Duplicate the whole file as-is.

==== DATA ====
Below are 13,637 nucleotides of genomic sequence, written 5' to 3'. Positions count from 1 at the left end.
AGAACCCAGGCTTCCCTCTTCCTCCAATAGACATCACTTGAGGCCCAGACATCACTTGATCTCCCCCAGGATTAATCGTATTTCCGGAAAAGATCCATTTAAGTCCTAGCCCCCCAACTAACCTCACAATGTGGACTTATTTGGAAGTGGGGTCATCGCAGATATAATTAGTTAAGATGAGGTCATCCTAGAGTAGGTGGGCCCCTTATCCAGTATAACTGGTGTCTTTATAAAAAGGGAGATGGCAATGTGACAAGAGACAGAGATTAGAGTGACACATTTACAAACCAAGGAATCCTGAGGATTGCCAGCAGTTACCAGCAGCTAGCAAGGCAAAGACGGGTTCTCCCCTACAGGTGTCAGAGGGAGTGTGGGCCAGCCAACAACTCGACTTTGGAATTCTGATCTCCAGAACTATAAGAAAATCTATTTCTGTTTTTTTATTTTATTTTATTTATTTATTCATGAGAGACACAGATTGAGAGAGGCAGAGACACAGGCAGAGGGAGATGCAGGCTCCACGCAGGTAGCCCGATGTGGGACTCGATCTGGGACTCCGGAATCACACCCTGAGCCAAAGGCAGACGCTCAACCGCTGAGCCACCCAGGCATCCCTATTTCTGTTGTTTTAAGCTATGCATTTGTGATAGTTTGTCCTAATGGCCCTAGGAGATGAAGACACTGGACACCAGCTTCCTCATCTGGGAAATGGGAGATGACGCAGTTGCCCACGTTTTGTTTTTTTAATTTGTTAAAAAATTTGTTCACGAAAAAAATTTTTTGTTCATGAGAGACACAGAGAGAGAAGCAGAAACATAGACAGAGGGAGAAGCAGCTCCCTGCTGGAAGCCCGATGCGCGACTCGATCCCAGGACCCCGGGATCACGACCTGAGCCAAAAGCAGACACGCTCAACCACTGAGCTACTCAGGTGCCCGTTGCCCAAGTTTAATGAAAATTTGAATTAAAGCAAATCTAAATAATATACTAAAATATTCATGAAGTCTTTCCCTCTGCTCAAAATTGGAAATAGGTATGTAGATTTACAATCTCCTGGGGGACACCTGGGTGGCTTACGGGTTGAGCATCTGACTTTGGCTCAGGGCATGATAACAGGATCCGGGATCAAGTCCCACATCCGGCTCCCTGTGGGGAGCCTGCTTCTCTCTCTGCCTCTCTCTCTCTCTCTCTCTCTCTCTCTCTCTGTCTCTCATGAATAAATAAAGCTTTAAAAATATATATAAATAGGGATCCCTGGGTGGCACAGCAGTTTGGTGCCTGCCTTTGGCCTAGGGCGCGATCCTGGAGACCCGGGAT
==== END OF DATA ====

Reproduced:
Below are 13,637 nucleotides of genomic sequence, written 5' to 3'. Positions count from 1 at the left end.
AGAACCCAGGCTTCCCTCTTCCTCCAATAGACATCACTTGAGGCCCAGACATCACTTGATCTCCCCCAGGATTAATCGTATTTCCGGAAAAGATCCATTTAAGTCCTAGCCCCCCAACTAACCTCACAATGTGGACTTATTTGGAAGTGGGGTCATCGCAGATATAATTAGTTAAGATGAGGTCATCCTAGAGTAGGTGGGCCCCTTATCCAGTATAACTGGTGTCTTTATAAAAAGGGAGATGGCAATGTGACAAGAGACAGAGATTAGAGTGACACATTTACAAACCAAGGAATCCTGAGGATTGCCAGCAGTTACCAGCAGCTAGCAAGGCAAAGACGGGTTCTCCCCTACAGGTGTCAGAGGGAGTGTGGGCCAGCCAACAACTCGACTTTGGAATTCTGATCTCCAGAACTATAAGAAAATCTATTTCTGTTTTTTTATTTTATTTTATTTATTTATTCATGAGAGACACAGATTGAGAGAGGCAGAGACACAGGCAGAGGGAGATGCAGGCTCCACGCAGGTAGCCCGATGTGGGACTCGATCTGGGACTCCGGAATCACACCCTGAGCCAAAGGCAGACGCTCAACCGCTGAGCCACCCAGGCATCCCTATTTCTGTTGTTTTAAGCTATGCATTTGTGATAGTTTGTCCTAATGGCCCTAGGAGATGAAGACACTGGACACCAGCTTCCTCATCTGGGAAATGGGAGATGACGCAGTTGCCCACGTTTTGTTTTTTTAATTTGTTAAAAAATTTGTTCACGAAAAAAATTTTTTGTTCATGAGAGACACAGAGAGAGAAGCAGAAACATAGACAGAGGGAGAAGCAGCTCCCTGCTGGAAGCCCGATGCGCGACTCGATCCCAGGACCCCGGGATCACGACCTGAGCCAAAAGCAGACACGCTCAACCACTGAGCTACTCAGGTGCCCGTTGCCCAAGTTTAATGAAAATTTGAATTAAAGCAAATCTAAATAATATACTAAAATATTCATGAAGTCTTTCCCTCTGCTCAAAATTGGAAATAGGTATGTAGATTTACAATCTCCTGGGGGACACCTGGGTGGCTTACGGGTTGAGCATCTGACTTTGGCTCAGGGCATGATAACAGGATCCGGGATCAAGTCCCACATCCGGCTCCCTGTGGGGAGCCTGCTTCTCTCTCTGCCTCTCTCTCTCTCTCTCTCTCTCTCTCTCTCTGTCTCTCATGAATAAATAAAGCTTTAAAAATATATATAAATAGGGATCCCTGGGTGGCACAGCAGTTTGGTGCCTGCCTTTGGCCTAGGGCGCGATCCTGGAGACCCGGGAT